The Pope’s vision, his wisdom, for the Middle East, and for the Western democracies…

Watching Pope Benedict’s remarkable recent trip to Lebanon (September 14-16), many observers summarized it this way: “his presence was the message.”

And this was true. The Pope’s presence, the very fact that he made the trip, that he went to Lebanon, was a powerful sign of reason and of peace in a part of the world torn by passion and conflict. His visit brought peace, incarnated peace. His presence expressed of that message.

Amid rumors of looming war between Israel and Iran, despite a continuing civil war in nearby Syria, despite angry protests in many Islamic countries sparked at least in part by a crude American film mocking the prophet Mohammed (and, in Libya, the murder on September 11 of American Ambassador to Libya, Christopher Stevens, and three of his entourage) the Pope courageously went to Lebanon to preach peace, and to be a sign of peace.

On the plane from Rome to Lebanon, some 50 journalists were able to ask the Holy Father a few questions. One had to do with the exodus of Christians from the Middle East, which threatens to bring an end to 2,000 years of Christian presence in that part of the world.

“Holy Father, in Syria today, as in Iraq a while ago, many Christians have felt obliged, reluctantly, to leave their homeland,” Father Federico Lombardi, S.J., the Pope’s spokesman, said, reading a question which had been submitted to him. “What does the Catholic Church intend to do or say in order to help in this situation and to stem the flow of Christians from Syria and other Middle Eastern countries?”

Pope Benedict’s response was a clarion call for peace, not war, for dialogue, not violence. Here is what he said:

“First of all, I must say that it is not only Christians who are leaving, but also Muslims. Naturally, there is a great danger of Christians leaving these lands and their presence there being lost, and we must do all we can to help them to stay.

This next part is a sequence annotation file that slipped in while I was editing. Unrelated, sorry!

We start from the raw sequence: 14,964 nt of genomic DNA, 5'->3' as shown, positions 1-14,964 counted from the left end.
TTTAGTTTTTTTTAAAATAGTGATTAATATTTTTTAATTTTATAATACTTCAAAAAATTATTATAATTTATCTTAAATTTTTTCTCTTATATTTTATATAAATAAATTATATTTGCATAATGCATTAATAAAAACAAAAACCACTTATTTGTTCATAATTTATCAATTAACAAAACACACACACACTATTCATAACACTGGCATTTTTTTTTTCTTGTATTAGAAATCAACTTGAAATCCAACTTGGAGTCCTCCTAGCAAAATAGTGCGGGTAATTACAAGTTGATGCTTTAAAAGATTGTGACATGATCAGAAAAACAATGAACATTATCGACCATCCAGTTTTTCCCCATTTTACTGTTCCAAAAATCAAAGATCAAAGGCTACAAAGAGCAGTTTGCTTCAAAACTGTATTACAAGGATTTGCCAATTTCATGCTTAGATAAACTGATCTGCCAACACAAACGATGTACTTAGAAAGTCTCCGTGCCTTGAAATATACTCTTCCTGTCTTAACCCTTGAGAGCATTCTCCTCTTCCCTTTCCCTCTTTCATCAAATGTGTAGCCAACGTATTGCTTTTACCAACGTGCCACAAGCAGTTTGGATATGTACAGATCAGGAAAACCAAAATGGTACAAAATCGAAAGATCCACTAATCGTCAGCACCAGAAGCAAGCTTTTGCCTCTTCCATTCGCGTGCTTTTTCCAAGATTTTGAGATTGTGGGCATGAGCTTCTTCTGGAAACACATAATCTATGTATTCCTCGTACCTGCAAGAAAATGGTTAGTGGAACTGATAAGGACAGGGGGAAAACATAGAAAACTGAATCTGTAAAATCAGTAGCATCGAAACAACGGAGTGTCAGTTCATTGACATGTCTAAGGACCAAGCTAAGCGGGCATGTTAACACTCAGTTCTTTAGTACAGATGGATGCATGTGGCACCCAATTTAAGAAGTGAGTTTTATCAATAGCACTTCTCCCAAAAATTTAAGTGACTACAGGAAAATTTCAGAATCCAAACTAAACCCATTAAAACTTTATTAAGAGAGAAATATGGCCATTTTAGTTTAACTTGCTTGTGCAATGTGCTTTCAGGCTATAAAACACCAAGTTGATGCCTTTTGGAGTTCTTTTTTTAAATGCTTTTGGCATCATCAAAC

A crowd of at least 350,000 people is seen in an aerial view as Pope ­Benedict XVI celebrates Mass on the waterfront in Beirut September 16. During the Mass the Pope called on Christians to be “servants of peace and reconciliation in the Middle East.”
(CNS photo/pool via Reuters)

The essential way to help would be to put an end to war and violence which is causing this exodus. Therefore the first priority is to do all we can to halt the violence…

“What can we do against war? Of course we can always spread the message of peace, we can make it clear that violence never solves problems and we can build up the forces of peace.

“The work of journalists is important here, as they can help a great deal to show that violence destroys rather than builds, that it is of no use to anyone.

“Then Christian gestures may help, days of prayer for the Middle East, for Christians and Muslims, to demonstrate the possibilities for dialogue and for solutions.

“I also believe that there must be an end to the importation of arms: without which, war could not continue. Instead of importing weapons, which is a grave sin, we should import ideas of peace and creativity, we should find ways of accepting each person in his otherness, we should therefore make visible before the world the respect that religions have for one another, respect for man as God’s creation and love of neighbor as fundamental to all religions.

“In this way, using all possible means, including material assistance, we must help to bring an end to war and violence so that all can help rebuild the country.”

So Benedict’s vision for the Middle East, his message for the Middle East, his wisdom for the Middle East, expressed in his trip to Lebanon, is “to bring an end to war and violence” in order to enable all who live in the region to “rebuild.”

Benedict’s vision, his wisdom, for life in the Western democracies is also rooted in a commitment to peace, and in respect for the dignity of human life.